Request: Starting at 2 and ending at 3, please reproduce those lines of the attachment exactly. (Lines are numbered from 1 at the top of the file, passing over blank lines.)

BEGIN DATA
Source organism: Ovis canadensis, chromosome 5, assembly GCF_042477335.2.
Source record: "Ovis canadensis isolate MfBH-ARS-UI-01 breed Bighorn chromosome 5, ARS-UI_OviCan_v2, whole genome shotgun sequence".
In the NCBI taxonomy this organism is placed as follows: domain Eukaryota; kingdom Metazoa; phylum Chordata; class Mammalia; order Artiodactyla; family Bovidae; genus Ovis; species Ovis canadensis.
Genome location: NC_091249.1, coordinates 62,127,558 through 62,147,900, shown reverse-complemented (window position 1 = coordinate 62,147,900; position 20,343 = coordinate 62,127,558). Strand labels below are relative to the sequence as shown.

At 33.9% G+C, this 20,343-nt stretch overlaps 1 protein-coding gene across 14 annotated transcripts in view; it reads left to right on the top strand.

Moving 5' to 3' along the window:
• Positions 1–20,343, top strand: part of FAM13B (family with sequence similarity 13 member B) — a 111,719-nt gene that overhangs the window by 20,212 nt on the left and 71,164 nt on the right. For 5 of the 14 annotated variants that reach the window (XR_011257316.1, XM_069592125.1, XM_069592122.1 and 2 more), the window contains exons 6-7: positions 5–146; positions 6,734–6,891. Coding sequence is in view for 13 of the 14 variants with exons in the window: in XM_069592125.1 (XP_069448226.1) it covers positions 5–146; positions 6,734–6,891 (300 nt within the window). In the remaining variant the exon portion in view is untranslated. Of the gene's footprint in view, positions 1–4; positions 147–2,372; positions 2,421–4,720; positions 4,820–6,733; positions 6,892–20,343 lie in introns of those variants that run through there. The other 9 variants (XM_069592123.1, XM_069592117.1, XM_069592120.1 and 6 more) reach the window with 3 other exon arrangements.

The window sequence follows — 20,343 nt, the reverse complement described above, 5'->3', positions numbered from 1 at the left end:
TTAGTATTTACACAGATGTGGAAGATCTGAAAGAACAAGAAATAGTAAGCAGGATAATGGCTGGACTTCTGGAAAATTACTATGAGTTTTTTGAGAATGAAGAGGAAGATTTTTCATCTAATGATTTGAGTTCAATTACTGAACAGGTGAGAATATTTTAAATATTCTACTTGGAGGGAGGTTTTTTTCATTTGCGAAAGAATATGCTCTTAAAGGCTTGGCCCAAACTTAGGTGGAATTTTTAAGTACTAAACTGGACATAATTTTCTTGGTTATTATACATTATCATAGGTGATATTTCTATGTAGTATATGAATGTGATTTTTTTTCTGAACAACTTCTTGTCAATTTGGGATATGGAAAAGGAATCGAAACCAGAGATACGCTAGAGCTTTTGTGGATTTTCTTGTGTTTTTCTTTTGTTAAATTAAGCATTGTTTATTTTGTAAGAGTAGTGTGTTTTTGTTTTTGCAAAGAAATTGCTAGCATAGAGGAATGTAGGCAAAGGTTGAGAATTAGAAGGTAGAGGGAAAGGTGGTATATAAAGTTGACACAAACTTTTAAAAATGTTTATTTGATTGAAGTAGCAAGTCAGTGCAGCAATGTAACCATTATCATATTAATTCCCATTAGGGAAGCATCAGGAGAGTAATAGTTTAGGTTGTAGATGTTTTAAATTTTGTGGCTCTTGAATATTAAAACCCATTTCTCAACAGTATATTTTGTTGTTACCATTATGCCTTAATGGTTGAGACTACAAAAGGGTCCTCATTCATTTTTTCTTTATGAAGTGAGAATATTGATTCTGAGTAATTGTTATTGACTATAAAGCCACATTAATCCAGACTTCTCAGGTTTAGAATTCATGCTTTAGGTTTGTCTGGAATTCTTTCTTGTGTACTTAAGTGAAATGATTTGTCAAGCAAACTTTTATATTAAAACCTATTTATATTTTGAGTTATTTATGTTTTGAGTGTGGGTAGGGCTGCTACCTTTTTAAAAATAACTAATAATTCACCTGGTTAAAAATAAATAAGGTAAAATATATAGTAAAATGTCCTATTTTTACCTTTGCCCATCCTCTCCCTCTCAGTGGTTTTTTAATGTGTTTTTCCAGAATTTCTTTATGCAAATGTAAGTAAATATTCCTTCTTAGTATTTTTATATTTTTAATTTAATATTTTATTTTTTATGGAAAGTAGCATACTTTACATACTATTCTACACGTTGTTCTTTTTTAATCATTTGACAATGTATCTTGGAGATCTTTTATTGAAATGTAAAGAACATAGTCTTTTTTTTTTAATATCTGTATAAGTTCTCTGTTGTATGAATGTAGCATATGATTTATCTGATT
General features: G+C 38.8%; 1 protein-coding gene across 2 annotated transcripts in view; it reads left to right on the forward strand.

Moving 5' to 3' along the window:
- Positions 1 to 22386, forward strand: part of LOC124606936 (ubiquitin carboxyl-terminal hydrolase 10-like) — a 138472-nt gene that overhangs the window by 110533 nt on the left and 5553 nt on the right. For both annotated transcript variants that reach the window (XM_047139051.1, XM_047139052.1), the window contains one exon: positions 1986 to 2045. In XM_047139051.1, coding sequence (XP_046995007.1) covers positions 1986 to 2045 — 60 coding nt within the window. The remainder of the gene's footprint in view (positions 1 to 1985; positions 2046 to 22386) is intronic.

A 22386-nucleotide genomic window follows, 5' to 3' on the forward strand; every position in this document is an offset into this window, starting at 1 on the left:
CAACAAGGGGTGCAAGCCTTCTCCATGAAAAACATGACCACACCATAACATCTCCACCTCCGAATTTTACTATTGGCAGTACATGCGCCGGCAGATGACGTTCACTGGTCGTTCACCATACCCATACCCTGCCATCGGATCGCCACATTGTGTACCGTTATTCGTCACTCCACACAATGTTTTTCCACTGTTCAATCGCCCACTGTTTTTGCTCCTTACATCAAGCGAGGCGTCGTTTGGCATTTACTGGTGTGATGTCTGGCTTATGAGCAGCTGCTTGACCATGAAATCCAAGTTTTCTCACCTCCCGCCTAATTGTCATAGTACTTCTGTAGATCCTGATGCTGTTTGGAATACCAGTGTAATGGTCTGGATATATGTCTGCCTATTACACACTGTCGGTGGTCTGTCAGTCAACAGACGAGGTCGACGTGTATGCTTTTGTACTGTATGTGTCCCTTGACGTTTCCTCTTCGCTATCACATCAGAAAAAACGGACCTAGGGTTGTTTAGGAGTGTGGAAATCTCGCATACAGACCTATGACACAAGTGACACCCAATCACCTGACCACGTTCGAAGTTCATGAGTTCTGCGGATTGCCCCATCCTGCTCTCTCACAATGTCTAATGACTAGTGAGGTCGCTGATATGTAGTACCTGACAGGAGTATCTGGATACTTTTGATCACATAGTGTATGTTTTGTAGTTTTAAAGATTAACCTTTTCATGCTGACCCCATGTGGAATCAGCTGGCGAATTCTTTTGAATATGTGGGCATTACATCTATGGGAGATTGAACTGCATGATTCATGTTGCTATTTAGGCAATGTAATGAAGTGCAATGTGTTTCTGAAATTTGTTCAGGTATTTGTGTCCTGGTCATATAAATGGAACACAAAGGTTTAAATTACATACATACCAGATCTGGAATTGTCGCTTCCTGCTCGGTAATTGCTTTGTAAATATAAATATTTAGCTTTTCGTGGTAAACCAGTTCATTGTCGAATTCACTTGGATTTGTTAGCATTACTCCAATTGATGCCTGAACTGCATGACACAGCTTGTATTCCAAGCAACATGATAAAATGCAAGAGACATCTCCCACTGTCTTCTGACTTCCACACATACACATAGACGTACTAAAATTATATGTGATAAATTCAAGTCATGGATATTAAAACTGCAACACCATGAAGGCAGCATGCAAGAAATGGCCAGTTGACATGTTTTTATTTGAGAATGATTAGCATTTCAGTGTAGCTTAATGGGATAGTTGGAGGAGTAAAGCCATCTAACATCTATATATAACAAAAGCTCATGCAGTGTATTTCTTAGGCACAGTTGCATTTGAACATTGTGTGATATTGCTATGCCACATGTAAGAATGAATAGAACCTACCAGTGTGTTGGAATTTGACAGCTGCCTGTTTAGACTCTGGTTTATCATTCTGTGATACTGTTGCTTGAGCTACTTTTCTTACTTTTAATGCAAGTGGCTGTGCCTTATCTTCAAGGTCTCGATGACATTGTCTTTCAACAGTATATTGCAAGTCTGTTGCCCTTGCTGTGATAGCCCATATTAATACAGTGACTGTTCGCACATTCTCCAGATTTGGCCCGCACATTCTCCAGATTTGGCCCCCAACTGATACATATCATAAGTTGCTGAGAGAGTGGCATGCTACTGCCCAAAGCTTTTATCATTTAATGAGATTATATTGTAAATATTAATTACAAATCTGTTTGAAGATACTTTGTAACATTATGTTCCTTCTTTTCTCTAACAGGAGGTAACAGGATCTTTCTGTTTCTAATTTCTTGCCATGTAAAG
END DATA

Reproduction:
Source record: "Ovis canadensis isolate MfBH-ARS-UI-01 breed Bighorn chromosome 5, ARS-UI_OviCan_v2, whole genome shotgun sequence".
In the NCBI taxonomy this organism is placed as follows: domain Eukaryota; kingdom Metazoa; phylum Chordata; class Mammalia; order Artiodactyla; family Bovidae; genus Ovis; species Ovis canadensis.